When it comes to the automotive industry; a modern country must produce its own transportation vehicles. In today's world transportation vehicles occupy an important place in the economy. We must produce our own transportation vehicles, we must transport with our own vehicles. First, we have to build some of the parts; then, with improvement, we must build up to 70-80% of them.

Some people say that it's impossible to produce automobiles in Turkey. This thought is the product of dark minds. Turkey has many industrial branches that encourage us in this way too...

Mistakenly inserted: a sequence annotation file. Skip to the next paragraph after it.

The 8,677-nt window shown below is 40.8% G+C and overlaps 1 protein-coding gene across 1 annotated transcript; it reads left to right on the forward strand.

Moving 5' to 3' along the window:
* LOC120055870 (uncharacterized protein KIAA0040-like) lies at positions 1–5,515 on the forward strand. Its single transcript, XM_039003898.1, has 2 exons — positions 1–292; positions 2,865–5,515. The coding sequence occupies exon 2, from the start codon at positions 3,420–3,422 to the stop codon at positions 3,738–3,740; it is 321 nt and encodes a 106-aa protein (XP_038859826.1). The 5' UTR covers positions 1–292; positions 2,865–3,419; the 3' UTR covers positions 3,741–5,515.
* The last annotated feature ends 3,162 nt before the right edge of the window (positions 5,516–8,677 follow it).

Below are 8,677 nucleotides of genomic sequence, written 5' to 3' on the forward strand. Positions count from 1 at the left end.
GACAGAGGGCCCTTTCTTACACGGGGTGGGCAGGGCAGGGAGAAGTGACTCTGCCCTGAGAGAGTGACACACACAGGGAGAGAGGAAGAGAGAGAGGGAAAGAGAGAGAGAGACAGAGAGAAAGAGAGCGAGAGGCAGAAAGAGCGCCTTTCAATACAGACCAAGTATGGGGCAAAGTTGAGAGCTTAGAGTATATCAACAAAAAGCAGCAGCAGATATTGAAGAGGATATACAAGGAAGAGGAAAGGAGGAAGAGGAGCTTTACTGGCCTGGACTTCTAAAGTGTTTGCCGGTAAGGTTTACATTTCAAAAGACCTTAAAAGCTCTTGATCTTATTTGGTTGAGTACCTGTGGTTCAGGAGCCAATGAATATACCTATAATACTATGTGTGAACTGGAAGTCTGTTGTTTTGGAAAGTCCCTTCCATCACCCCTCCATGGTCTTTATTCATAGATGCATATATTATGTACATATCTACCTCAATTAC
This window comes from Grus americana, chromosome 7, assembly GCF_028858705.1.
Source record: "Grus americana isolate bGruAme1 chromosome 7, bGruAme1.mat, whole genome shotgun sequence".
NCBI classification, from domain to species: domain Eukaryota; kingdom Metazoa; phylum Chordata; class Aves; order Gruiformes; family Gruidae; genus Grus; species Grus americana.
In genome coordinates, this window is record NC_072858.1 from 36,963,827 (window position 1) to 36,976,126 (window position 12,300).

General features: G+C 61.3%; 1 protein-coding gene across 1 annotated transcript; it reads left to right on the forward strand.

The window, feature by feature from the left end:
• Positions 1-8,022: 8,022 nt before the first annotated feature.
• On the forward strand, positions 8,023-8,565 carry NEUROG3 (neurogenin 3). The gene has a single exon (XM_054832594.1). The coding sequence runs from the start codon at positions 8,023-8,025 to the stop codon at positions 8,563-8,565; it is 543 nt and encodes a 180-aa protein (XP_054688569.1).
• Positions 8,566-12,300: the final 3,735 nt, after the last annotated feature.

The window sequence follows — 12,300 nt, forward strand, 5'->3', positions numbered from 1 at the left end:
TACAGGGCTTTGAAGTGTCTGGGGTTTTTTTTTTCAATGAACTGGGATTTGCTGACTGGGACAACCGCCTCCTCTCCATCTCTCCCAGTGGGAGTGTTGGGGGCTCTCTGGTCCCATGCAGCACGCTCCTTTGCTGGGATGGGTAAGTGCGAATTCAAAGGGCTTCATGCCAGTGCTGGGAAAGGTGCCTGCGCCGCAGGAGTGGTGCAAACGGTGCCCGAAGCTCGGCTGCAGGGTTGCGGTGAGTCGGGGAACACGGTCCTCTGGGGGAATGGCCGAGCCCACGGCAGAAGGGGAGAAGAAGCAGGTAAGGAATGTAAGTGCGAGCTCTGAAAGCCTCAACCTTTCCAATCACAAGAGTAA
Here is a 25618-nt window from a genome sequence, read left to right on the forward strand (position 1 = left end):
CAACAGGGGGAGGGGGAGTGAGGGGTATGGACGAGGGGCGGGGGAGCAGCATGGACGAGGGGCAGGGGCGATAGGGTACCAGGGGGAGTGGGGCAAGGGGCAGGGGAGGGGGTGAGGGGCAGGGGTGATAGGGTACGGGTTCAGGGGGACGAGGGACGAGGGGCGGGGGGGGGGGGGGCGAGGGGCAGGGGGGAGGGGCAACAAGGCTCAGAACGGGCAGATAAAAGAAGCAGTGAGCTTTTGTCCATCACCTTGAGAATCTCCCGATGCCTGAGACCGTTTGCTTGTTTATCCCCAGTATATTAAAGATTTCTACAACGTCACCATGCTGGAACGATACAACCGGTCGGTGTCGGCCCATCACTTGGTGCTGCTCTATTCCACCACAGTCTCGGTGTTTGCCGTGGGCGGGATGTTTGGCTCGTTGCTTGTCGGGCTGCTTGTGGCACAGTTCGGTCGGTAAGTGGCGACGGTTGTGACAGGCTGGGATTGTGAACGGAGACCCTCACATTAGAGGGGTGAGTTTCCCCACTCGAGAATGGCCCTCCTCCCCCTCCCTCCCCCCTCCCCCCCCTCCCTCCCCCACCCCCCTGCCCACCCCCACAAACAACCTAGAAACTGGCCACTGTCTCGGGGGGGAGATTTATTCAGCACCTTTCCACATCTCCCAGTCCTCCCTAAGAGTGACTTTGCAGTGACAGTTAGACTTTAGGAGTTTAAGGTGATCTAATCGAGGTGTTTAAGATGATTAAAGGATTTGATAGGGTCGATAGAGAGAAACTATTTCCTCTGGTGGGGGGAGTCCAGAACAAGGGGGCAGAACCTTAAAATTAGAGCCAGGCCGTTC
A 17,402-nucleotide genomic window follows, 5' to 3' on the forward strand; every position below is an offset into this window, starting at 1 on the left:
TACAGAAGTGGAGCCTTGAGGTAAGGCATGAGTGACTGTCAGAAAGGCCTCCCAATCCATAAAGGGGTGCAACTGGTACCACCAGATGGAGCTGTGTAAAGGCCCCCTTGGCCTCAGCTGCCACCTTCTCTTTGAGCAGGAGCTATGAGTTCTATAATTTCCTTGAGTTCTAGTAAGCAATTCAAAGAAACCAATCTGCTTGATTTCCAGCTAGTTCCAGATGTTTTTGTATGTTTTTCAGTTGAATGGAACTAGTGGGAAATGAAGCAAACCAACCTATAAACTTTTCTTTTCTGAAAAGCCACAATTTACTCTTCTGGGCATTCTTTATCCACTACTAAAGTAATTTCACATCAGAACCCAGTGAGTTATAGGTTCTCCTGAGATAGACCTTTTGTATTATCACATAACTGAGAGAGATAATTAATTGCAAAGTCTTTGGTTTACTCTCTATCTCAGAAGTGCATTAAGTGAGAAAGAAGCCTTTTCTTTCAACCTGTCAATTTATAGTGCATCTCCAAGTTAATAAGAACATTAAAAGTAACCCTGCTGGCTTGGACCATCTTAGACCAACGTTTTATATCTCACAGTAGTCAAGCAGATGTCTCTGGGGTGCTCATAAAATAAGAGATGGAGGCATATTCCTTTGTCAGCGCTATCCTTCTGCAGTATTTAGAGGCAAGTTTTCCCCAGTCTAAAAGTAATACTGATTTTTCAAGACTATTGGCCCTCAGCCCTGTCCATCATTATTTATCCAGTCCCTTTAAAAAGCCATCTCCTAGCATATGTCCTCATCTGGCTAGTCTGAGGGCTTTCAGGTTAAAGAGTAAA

After the congress, Gürsel issued his order to build a prototype engine and car meeting the requirements of the country. These prototypes would be compared with the best cars of the time, the shortcomings would be identified, and project development work would be undertaken in order to produce the best possible car in Turkey.

Design and production of Devrim

In 1961, President Cemal Gürsel ordered 24 engineers, working in various companies, to build a car fully designed and produced in Turkey. It was to be demonstrated during the Republic Day celebrations on October 29, 1961.

After 130 days of hasty labor at the workshop in Eskişehir, which later became the TÜLOMSAŞ factory, the engineers managed to make four prototypes of the automobile. One was black, and the others were cream coloured. It was named Devrim (the Turkish word for Revolution.)

Technical specifications of Devrim